UFC on Fox 5: Five Key Facts About Ben Henderson vs. Nate Diaz

McKinley NobleCorrespondent IDecember 1, 2012

UFC on Fox 5: Five Key Facts About Ben Henderson vs. Nate Diaz

0 of 5

    Even without looking at the raw numbers, it's pretty clear that Benson Henderson and Nate Diaz are two of the UFC's most amazing fighters.

    Both of these lightweight warriors have played parts in some of the most entertaining fights in modern mixed martial arts history, and next Saturday, they'll get the opportunity to amaze millions of MMA fans during UFC on Fox 5.

    But what separates these two from the rest of their division?

    Well, that's why the raw numbers are important. Here's five key facts that hardcore and casual fight fans alike should know about these two headliners—and what those statistics actually mean.

Henderson & Diaz Have Never Lost by KO or TKO

1 of 5

    Between the two of them, Henderson and Diaz have endured 42 professional fights against some of the sharpest strikers in the lightweight division.

    Considering some of the wars that both men have survived, it's incredible that neither has been stopped on strikes yet.

    What It Means:

    Although Henderson and Diaz have extremely potent stand-up skills, neither of them possess "one-punch" knockout power. That, plus their solid iron chins, means that a KO or TKO finish is highly unlikely for either fighter.

    If this bout stays on the feet, expect a long, violent, bloody war of attrition that will hopefully drive TV ratings right through the roof. After getting the shaft at UFC on Fox 1, Henderson deserves that much.

Diaz Has Landed 717 Significant Strikes in His UFC Career

2 of 5

    If the UFC on Fox 5 main event turns into a slugfest, it'll be hard for Diaz to lose.

    Even though the young Cesar Gracie Jiu-Jitsu fighter dismissively claimed to Inside MMA that he probably won't win a decision against Henderson, he just might.

    What Diaz lacks in power, he makes up in volume, holding a Fight Metric record for "significant strikes landed" with 717 total—and 238 of those happened in just one single bout.

    What It Means:

    If Diaz can stay off his back, it's possible that he can actually outpoint Henderson—and if he gets really lucky, stop the champion on strikes.

    Ben Henderson has competent stand-up for certain, but also has a nasty habit of dropping his guard and getting tagged with stiff shots. If Diaz can keep up with Henderson's elite kicking game and fast-paced footwork, a rare decision win could go the Stocktonian's way next Saturday.

Henderson's Had Six Championship Bouts in Three Years

3 of 5

    Ben Henderson may be the current UFC lightweight title-holder, but he's already had plenty of championship experience during his World Extreme Cagefighting days.

    Over the last three years, Henderson has logged in a lot of cage time, fighting in six championship bouts between the WEC and UFC with four of those matches each going five full rounds against Donald Cerrone, Anthony Pettis and Frankie Edgar (twice)—all notorious pressure fighters.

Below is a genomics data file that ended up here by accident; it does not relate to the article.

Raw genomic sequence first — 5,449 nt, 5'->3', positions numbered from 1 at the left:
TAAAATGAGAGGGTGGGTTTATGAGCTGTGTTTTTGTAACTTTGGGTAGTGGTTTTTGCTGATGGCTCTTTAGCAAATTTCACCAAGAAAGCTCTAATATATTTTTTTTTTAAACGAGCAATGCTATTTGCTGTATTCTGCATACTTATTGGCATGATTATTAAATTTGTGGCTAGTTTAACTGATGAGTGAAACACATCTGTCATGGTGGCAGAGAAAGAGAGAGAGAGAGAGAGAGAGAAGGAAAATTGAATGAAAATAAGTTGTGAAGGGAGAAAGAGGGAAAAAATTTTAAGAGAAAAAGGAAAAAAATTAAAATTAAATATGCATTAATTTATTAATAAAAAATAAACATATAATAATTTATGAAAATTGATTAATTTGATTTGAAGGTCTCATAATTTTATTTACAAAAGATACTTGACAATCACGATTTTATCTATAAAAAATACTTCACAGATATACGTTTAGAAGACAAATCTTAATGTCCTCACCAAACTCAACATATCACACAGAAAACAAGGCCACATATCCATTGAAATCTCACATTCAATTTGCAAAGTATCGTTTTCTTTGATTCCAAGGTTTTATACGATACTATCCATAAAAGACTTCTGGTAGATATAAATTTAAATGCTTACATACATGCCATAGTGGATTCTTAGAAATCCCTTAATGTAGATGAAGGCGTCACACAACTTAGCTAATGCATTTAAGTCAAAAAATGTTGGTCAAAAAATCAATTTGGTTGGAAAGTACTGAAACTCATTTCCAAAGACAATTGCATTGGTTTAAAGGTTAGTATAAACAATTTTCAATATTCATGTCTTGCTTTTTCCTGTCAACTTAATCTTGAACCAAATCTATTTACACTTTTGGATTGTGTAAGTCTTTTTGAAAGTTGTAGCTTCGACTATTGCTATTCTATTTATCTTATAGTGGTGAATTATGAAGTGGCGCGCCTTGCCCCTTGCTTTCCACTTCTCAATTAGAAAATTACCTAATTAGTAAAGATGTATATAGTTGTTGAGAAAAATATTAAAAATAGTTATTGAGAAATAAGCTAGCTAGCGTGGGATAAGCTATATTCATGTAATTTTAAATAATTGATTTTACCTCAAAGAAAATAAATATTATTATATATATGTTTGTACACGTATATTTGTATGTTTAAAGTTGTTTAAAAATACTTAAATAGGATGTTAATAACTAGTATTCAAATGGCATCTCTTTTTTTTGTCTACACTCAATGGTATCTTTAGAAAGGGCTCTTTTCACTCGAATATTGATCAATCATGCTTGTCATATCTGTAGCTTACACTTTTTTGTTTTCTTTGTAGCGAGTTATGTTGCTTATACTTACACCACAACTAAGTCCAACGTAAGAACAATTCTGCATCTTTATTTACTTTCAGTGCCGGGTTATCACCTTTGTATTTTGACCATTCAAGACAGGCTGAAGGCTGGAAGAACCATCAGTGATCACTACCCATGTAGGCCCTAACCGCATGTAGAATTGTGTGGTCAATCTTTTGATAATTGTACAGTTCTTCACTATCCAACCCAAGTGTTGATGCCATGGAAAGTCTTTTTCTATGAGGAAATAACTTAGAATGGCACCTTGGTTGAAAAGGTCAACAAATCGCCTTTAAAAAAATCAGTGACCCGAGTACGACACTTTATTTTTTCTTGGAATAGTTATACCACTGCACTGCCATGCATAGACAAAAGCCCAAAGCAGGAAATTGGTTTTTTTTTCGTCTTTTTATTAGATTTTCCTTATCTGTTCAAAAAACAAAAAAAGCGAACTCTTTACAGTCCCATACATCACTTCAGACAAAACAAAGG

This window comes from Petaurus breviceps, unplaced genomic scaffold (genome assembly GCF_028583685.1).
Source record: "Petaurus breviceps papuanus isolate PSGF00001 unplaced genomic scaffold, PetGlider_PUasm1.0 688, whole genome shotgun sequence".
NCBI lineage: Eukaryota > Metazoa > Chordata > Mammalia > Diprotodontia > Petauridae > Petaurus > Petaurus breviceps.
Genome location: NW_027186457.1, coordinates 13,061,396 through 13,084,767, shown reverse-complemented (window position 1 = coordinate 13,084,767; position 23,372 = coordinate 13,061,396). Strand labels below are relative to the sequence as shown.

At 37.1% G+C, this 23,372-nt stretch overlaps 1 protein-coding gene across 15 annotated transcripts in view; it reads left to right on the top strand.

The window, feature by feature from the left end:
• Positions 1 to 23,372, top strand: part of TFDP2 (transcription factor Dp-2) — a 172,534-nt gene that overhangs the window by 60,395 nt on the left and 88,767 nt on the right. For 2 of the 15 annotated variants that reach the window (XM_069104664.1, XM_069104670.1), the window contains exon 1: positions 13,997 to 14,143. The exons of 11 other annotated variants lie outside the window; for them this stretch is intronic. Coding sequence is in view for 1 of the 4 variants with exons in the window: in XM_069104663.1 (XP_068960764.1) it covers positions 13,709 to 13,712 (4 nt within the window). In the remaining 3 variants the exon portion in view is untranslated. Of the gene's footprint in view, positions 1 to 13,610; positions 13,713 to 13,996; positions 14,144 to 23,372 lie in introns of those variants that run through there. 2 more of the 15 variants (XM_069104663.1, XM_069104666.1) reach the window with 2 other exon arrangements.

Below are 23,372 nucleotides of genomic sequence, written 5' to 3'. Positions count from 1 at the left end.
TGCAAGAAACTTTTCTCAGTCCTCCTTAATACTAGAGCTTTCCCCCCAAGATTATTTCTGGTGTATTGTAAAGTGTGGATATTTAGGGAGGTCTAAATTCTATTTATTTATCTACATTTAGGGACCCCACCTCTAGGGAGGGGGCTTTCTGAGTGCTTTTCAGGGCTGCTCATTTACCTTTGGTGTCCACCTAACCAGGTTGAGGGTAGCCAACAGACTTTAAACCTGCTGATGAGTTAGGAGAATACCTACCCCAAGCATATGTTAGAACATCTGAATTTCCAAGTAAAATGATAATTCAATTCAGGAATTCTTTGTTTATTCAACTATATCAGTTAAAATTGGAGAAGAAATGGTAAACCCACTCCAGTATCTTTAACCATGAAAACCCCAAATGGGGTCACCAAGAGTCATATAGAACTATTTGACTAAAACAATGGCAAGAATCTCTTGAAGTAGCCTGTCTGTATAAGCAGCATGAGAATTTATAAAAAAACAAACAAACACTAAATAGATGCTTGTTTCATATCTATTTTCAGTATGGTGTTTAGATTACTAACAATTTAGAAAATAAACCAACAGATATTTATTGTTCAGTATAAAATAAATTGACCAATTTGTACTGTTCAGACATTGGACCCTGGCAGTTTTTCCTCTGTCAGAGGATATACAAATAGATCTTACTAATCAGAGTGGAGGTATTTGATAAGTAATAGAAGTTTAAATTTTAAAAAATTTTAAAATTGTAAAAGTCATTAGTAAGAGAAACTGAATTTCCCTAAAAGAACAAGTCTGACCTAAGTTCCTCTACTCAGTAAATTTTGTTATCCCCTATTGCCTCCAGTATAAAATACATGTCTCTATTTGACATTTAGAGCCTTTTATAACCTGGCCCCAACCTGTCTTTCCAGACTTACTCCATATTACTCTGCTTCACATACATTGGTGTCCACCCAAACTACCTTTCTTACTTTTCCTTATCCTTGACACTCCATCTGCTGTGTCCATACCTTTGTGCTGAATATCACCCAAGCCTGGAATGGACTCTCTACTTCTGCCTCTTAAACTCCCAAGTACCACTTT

What It Means:

    For all the years Nate Diaz has spent in the Octagon, Henderson has a unique edge thanks to the valuable experience of his six title fights. Unlike his opponent, "Bendo" knows what it's like to go into the championship rounds in many different scenarios.

    We've never seen Diaz outside of three rounds, but Henderson has proven thrice that he can close a five-round battle. That could make the difference between a decision win and a loss.

Diaz Has Gained 11 Submission Finishes in 16 Wins

4 of 5

    Nate Diaz is one of the lightweight division's more dangerous grappling threats and he's got 11 submission wins to back it up.

    Not only is that a rather impressive statistic in itself, but it's also one of Diaz's most valuable assets—he's the second most successful "Submission of the Night" award winner, second only to Joe Lauzon's six-time record in that category.

    What It Means:

    If Ben Henderson wants to score points and exercise an all-inclusive offense, he'll eventually try to take Diaz to the mat with his superior wrestling. After all, that tactic worked wonders for Rory MacDonald and Dong Hyun Kim.

    But even with Henderson's remarkably strong submission defense, Diaz's crafty jiu-jitsu skills make taking him to the mat an extremely risky option.

Henderson Has a 65 Percent Takedown Rate in the UFC

5 of 5

    When Henderson wants to take someone to the mat, he usually does.

    Despite Fight Metric only tracking 11 of the UFC lightweight champion's 19 career fights, the MMA Lab product nonetheless boasts extremely high takedown accuracy by the database's records.

    In fact, Henderson holds a UFC record as the sixth most-accurate fighter in that area alone, surpassing the likes of Jon Jones and Rich Franklin.

    What It Means:

    One of Nate Diaz's greatest weaknesses is a strong wrestler with solid takedowns.

    As much of a threat as Diaz might be on the mat, Henderson may be confident enough in his submission defense that he'll recklessly try to wrestle his way to a win. Other fighters have done that with plenty of success, but at least Diaz won't be as badly outmuscled as he was in the welterweight division.